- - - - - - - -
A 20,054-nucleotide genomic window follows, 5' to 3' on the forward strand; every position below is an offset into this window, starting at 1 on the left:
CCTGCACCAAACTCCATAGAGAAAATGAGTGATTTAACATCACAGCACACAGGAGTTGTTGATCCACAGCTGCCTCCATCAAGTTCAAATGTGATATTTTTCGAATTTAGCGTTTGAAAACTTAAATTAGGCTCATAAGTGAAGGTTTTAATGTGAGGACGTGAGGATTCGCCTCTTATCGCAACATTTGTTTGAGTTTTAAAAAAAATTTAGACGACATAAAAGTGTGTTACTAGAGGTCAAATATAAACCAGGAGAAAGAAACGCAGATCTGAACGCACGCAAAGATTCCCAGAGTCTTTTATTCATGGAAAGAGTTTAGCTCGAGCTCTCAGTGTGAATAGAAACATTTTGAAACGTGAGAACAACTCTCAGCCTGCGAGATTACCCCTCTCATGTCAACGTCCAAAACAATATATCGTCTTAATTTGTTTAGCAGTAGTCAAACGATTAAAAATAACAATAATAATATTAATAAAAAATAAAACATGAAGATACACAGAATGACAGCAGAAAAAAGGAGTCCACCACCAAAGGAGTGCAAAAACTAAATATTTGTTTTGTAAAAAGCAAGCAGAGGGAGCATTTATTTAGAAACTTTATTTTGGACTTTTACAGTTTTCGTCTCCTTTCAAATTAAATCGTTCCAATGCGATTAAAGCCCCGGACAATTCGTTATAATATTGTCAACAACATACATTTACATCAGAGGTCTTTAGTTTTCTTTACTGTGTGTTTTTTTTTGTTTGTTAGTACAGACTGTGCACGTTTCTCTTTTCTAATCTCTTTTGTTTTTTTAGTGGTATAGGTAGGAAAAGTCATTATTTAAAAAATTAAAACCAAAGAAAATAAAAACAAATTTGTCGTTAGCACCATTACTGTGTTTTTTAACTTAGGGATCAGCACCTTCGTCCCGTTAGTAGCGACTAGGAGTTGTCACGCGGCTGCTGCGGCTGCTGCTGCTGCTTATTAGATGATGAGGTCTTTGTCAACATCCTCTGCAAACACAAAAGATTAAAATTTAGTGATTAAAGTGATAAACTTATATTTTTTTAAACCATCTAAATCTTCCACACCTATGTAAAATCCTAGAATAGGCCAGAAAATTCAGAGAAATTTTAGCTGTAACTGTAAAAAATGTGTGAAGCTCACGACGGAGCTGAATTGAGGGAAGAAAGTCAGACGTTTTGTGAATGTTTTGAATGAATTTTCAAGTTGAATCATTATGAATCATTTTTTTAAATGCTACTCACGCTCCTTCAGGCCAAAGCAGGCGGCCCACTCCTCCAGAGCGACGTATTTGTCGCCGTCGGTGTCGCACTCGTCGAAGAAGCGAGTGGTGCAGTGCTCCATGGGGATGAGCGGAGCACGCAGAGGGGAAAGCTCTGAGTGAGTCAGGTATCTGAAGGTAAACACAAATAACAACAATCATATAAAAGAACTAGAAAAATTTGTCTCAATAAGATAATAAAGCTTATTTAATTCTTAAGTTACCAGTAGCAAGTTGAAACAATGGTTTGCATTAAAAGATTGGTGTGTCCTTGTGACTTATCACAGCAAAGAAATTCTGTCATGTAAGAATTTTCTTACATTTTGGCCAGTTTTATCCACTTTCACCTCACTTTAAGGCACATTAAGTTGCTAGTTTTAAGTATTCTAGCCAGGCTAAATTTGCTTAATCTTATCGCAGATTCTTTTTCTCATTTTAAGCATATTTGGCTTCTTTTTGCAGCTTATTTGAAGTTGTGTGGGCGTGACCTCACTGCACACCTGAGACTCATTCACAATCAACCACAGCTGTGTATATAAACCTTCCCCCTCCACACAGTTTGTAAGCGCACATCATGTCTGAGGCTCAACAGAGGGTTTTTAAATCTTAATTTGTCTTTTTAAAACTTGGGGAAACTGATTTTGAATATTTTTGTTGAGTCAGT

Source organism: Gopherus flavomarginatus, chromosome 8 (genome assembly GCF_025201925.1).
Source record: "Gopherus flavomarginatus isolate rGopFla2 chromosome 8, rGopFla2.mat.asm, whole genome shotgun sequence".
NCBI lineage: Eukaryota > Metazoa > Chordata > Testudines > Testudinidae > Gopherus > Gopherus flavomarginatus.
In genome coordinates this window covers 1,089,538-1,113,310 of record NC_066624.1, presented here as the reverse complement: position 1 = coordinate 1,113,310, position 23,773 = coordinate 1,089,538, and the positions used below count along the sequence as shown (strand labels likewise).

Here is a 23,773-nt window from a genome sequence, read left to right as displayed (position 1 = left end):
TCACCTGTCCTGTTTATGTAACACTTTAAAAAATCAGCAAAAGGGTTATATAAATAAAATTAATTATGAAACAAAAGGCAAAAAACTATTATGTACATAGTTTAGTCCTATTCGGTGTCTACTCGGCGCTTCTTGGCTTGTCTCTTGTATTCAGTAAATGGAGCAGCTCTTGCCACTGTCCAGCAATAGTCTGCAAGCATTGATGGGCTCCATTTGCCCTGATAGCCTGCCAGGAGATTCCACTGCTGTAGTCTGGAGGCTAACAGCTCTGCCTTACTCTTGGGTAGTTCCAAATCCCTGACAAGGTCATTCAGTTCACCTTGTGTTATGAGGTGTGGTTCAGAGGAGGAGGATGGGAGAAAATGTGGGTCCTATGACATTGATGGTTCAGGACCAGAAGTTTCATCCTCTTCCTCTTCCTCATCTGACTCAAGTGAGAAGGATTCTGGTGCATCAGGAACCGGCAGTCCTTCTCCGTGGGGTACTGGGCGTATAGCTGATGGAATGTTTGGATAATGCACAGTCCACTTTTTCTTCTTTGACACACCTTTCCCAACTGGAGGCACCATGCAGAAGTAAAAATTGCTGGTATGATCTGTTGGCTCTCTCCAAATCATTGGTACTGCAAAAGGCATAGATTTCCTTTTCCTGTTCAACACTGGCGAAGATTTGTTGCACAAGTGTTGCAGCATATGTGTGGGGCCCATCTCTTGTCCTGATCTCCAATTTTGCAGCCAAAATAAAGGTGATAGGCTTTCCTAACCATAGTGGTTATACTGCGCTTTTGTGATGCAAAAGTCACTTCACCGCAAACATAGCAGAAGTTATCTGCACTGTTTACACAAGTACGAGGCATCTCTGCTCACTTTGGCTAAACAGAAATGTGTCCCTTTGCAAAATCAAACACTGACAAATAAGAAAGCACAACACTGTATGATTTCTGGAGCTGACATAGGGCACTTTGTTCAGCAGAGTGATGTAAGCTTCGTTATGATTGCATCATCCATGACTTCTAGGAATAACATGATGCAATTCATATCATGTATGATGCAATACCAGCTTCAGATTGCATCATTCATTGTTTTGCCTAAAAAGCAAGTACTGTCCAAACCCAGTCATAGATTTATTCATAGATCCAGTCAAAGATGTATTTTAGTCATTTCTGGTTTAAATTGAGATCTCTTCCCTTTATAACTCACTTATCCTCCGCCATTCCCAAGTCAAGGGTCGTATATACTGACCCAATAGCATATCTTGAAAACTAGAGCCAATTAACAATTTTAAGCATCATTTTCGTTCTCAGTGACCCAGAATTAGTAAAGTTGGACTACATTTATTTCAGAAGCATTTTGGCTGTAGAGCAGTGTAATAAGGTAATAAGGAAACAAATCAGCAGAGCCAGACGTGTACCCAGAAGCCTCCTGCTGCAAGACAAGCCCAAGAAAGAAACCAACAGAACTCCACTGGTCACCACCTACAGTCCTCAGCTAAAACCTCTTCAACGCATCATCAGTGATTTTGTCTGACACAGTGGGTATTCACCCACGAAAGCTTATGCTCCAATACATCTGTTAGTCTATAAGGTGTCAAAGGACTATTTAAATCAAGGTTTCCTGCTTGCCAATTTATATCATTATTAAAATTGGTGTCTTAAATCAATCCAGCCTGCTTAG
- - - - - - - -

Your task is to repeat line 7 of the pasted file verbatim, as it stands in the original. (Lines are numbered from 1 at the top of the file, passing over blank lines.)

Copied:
Here is a 23,773-nt window from a genome sequence, read left to right as displayed (position 1 = left end):